How To Prototype Railroads Short Amtrak consists of the 2000s

Short Amtrak consists of the 2000s

By Bryson Sleppy | August 7, 2023

What do horses and cows have in common? Short Amtrak trains!

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I hope you’ve enjoyed the tour we’ve taken of Amtrak’s short consists throughout the railroad’s history. Starting with the modern era, we then went back in time to the 1970s, then the 80s and 90s. This month, we’re looking at my favorite era of short Amtrak consists. Is it because that’s when I grew up? Of course not, it’s because of the short-lived train ideas that Amtrak had during the decade.

Throughout the early 2000s, Amtrak’s Mail and Express service ensured that most trains had at least one freight car in the consist. Material Handling Cars (MHCs), express boxcars, RoadRailers, and ExpressTrak reefers were the norm across the system. Amtrak loved the business so well that it began to explore new routes solely for the purpose of hauling mail and express goods, with passenger transport being an afterthought. Two such trains give us the shortest consists on Amtrak’s system in the 2000s.

A model passenger train crosses a bridge over water and a freight train
Following its slow trip from Chicago, Amtrak’s Kentucky Cardinal crosses the Ohio River into Louisville. Bryson Sleppy photo

The Kentucky Cardinal was a daily service between Chicago, Ill. and Louisville, Ky. Well, eventually. When the train began service in December of 1999, it only ran to Jeffersonville, Ind., across the Ohio River from Louisville. Amtrak sought to attract business from UPS who had a hub in Louisville, so they built a new Mail and Express facility in Jeffersonville. Two years later, after renovation of Louisville Union Station, Amtrak finally crossed the river.

The train would split from the Cardinal in Indianapolis, Ind. on days that the Cardinal ran, but on the other four days of the week, it ran as a dedicated train from Chicago to Louisville. Many issues led to the end of the train, such as the top speed of the line south of Indianapolis reaching 30 mph. The last run of the train was on July 4th, 2003.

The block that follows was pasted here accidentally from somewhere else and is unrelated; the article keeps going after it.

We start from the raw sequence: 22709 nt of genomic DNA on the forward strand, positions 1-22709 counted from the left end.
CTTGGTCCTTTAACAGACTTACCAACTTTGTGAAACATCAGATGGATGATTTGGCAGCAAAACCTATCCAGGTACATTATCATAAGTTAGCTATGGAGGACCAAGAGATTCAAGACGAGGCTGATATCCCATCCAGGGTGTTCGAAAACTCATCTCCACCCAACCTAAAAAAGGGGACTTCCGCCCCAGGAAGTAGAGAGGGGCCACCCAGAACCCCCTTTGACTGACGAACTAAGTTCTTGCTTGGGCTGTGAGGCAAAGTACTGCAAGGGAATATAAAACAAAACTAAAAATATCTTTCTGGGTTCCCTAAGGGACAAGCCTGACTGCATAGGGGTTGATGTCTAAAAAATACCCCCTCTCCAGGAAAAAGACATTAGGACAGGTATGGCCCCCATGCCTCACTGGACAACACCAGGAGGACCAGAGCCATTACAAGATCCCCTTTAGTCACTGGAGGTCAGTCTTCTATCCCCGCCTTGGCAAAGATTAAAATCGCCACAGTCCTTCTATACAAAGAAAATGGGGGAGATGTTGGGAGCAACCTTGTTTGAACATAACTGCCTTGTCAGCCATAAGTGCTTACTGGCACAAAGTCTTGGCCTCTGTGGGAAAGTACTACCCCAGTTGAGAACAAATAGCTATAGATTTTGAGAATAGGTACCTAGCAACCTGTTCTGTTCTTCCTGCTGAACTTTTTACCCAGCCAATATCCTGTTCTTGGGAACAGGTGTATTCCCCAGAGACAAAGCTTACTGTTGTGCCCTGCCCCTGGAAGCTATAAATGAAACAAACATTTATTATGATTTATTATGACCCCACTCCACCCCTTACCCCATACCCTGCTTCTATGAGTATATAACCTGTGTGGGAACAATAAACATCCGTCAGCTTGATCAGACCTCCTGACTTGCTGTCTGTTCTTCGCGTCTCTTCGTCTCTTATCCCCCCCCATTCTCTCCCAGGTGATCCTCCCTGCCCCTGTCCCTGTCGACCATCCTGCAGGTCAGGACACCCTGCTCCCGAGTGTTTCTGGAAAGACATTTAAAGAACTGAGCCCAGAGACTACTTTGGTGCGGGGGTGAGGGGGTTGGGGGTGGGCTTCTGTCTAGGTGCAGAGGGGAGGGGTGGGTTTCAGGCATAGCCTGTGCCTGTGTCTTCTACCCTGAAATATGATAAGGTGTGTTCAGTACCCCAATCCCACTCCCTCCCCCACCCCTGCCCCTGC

A typical Kentucky Cardinal consist would include a General Electric B40-8WH, a GE P42DC, a Hi-level coach or Superliner coach, and an express boxcar. To model this, I used an Atlas B40-8WH, Athearn P42DC, and Walthers Superliner coach and express boxcar.

A model passenger train passes in front of an agricultural facility
Heading back to Chicago, the Lake Country Limited passes a Wisconsin & Southern local working Badgerland Ethanol Corp. on the Wisconsin & Southern Troy Branch staff layout. Mitch Horner photo

Finally, as the last train in this series, we have a home-state favorite, the Lake Country Limited. The Lake Country Limited operated between Chicago, Ill. and Janesville, Wis. between April 2000 and September 2001, just over a year. This was also a train that’s existence can be contributed to Amtrak’s Mail and Express business. Each train carried an average of zero to ten passengers, though there were sometimes up to 30 passengers during special occasions. With low passenger numbers, the train was kept alive by carrying USPS mail, UPS parcels, paper, and pet food. The train also had an unusual schedule and ran at a top speed of 30 mph west of Fox Lake, Ill. To finish the train’s problems, the proposed connection between the Lake Country Limited and the Skyline Connection (proposed between Chicago and Philadelphia) never panned out as the Skyline Connection never began service.

While the consist for the train varied depending on how much mail and express freight was needed, a consist usually comprised of a B40-8WH, P40DC, or F40PH, a Horizon coach, and a mix of baggage cars, express boxcars, and RoadRailers. For the train that I modeled, I used an Athearn P40DC, a Walthers baggage car, Rapido Horizon car, and Walthers express boxcar.

This trip down through Amtrak’s timeline sure has been fun. Did you have the chance to ride any of the trains we’ve mentioned in this series? Be sure to comment below.

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